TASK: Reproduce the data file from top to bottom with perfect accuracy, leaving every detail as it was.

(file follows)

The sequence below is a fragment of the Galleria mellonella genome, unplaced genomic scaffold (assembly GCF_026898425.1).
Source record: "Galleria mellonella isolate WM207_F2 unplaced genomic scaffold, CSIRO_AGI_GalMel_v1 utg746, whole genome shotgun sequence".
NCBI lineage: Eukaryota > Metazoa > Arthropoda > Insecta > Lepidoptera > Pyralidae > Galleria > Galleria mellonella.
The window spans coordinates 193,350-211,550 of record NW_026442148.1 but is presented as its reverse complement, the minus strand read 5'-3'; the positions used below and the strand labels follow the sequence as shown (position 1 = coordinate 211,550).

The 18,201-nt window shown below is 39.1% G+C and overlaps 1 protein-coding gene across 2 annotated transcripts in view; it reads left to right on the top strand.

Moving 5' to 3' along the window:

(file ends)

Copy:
The sequence below is a fragment of the Galleria mellonella genome, unplaced genomic scaffold (assembly GCF_026898425.1).
Source record: "Galleria mellonella isolate WM207_F2 unplaced genomic scaffold, CSIRO_AGI_GalMel_v1 utg746, whole genome shotgun sequence".
NCBI lineage: Eukaryota > Metazoa > Arthropoda > Insecta > Lepidoptera > Pyralidae > Galleria > Galleria mellonella.
The window spans coordinates 193,350-211,550 of record NW_026442148.1 but is presented as its reverse complement, the minus strand read 5'-3'; the positions used below and the strand labels follow the sequence as shown (position 1 = coordinate 211,550).

The 18,201-nt window shown below is 39.1% G+C and overlaps 1 protein-coding gene across 2 annotated transcripts in view; it reads left to right on the top strand.

Moving 5' to 3' along the window: